Sometimes I feel like as parents we are always waiting for our children to need us. We wait for them to get in the car in the morning. We wait in the carpool line. We wait for them to text us, email us or call us to tell us where and when they want us to pick them up. We wait for them at sporting events or at their other extracurricular activities.
Oftentimes, I don’t even realize I’m waiting to be needed because I’m so busy doing something else like working, cleaning or sleeping. But just when I fool myself into thinking I might have a free moment to accomplish something, I get the call to duty from homework help to filling out school forms to navigating the complex social plans of a 14-year-old girl who thinks I am her personal chauffeur.
“Mom, I need blue poster board tonight for a project I’m doing with a group at school,” my younger daughter exclaimed in a panic on the phone. I had just finished teaching a writing class at a local library after a long day at work and was headed home to eat for the first time in seven hours.
“OK, tonight?” I replied, trying not to let her hear the fatigue in my voice. I opened the glove compartment and rummaged around for a stray leftover piece of Halloween candy to satisfy my extreme hunger.
“Yes, tonight. Please, Mom. I really need it.”
Apparently, there was a rush on blue poster board because I went to three stores and could not find it anywhere.
“How about another color?” I asked her over the phone as I crouched in the school supplies aisle in Walmart pulling apart the piles of poster boards hoping someone had mistakenly shoved a blue one in between the yellow ones.
“Text me a picture of what they have,” she said with a sigh.
So, here I was at 9:30 at night laying out poster boards on the floor in Walmart and taking pictures of them to send to my discerning 11-year-old.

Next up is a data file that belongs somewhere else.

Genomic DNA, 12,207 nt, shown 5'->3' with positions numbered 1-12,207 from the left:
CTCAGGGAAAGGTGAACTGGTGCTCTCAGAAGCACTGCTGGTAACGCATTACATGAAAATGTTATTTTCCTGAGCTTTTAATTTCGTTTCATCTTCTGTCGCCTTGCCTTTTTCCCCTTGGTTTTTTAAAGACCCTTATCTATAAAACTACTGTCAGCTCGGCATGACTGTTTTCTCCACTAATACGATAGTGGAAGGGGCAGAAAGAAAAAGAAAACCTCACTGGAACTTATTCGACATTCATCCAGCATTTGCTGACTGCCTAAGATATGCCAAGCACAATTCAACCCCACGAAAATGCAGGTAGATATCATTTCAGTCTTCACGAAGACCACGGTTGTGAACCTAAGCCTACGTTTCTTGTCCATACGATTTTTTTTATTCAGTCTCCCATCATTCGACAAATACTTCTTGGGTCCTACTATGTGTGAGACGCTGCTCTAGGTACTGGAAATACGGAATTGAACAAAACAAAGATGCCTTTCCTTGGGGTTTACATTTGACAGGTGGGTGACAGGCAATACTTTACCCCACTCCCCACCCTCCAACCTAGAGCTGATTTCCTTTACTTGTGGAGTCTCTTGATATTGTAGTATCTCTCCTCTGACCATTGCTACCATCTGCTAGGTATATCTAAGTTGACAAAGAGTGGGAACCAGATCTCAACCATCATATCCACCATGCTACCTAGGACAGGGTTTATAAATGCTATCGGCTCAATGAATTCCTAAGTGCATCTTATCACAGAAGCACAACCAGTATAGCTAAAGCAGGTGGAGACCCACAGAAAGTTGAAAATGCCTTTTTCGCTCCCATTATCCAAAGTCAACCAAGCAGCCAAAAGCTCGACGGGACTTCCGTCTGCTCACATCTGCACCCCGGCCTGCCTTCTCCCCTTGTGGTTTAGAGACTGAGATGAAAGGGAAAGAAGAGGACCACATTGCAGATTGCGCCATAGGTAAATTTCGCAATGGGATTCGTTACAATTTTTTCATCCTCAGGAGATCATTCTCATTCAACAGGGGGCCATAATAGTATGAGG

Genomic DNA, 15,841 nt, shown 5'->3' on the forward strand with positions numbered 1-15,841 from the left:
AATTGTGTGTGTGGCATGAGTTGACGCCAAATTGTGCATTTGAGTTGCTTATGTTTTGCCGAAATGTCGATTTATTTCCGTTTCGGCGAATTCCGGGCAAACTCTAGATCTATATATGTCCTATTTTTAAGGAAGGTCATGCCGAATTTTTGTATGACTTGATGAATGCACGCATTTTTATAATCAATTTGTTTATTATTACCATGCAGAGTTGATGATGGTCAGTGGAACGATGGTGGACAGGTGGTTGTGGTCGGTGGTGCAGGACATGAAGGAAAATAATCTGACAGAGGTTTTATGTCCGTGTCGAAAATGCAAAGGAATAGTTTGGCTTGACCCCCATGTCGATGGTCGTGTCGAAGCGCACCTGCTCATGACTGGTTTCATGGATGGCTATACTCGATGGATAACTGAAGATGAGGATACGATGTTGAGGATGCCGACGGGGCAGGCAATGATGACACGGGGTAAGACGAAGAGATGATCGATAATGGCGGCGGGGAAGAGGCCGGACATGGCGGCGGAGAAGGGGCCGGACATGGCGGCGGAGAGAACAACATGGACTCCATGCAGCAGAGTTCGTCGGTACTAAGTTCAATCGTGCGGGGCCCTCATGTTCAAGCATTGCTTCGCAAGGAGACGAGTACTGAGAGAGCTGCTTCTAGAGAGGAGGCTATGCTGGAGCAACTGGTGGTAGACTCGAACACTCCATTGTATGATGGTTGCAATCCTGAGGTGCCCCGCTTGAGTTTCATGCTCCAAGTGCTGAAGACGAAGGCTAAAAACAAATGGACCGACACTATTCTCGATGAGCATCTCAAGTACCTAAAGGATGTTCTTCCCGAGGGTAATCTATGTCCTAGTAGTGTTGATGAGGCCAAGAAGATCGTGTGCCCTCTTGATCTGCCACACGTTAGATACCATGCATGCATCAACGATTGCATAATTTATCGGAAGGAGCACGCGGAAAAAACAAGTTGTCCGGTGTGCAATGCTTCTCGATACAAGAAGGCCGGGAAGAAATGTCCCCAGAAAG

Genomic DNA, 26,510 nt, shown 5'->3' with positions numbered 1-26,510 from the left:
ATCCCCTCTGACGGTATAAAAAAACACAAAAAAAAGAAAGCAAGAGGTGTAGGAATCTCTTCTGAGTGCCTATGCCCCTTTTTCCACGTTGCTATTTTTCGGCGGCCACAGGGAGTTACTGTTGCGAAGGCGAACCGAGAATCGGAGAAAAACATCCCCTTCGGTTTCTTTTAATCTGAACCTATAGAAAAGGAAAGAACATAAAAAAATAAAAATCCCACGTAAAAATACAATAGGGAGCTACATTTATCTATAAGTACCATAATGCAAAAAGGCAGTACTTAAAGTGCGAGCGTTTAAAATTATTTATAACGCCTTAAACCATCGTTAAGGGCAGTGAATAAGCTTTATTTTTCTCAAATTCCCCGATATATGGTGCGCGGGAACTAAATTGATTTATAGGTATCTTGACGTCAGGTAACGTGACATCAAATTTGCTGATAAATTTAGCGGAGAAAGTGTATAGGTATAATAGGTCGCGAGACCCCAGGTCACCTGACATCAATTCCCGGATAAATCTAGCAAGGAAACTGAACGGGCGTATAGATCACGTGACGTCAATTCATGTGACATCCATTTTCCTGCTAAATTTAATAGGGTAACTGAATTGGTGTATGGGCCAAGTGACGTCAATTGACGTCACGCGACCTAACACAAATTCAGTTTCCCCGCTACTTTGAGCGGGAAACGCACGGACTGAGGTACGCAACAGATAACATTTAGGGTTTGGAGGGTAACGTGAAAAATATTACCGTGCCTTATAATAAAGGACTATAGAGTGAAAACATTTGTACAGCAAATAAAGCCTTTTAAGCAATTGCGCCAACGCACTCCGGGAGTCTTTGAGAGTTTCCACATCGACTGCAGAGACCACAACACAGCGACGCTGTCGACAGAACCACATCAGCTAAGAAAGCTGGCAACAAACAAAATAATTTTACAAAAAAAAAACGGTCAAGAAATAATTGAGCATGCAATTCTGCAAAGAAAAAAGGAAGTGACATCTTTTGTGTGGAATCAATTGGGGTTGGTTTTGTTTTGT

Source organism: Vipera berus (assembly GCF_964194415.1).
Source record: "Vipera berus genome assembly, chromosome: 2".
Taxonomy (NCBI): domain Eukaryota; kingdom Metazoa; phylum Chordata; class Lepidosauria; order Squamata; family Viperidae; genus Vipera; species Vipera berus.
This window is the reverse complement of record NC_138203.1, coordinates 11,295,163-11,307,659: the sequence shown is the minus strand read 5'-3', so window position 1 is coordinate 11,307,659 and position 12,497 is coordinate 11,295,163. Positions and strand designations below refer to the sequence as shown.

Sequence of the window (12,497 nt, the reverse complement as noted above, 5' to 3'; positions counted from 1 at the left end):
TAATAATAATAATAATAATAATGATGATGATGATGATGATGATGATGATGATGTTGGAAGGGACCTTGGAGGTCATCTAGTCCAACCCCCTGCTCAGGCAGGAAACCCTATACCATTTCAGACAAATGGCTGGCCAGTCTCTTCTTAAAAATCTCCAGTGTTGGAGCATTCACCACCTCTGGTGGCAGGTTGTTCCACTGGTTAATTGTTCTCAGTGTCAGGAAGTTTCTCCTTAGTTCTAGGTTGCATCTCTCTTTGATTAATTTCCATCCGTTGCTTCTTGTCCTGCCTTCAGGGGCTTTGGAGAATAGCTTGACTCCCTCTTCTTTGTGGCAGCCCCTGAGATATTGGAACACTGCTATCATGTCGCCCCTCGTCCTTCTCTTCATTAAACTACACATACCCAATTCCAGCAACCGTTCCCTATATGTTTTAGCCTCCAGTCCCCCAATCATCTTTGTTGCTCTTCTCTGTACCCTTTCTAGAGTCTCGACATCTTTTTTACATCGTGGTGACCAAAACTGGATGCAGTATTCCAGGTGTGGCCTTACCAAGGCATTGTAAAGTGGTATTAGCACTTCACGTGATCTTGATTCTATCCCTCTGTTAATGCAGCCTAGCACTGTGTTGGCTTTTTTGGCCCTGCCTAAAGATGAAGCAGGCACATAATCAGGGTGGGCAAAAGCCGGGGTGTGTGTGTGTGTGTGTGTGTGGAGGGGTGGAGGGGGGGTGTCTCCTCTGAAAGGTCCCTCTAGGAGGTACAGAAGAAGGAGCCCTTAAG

“Can you zoom out a little so I can see the colors better?” read her text response to my picture.
I ended up splitting the difference and buying a tie-dye poster board with blue swirls throughout.
The needs of children as they grow up are more complex, but are just as immediate as a newborn’s need for a bottle. So, what I am learning is that its best not to make too many plans while I’m waiting to be needed because the next crisis is surely just around the corner.
“So did the poster board work?” I ask her the next night. I had seen her carefully roll it up and take it to school that morning.
“Nope,” she says with a shrug. “Another mother is going to get it.”
Good luck, I think.
“Mom!” I hear my other daughter’s muffled yell from behind her bedroom door before I even have a chance to take off my coat. I shake my weary head and remind myself there will come a day when they won’t need me as much as they do now and I will long for these days.
So, I wait …
Amanda is the mom of two, a reporter for WRAL-TV and the author of several books including some on motherhood. Find her here on Mondays.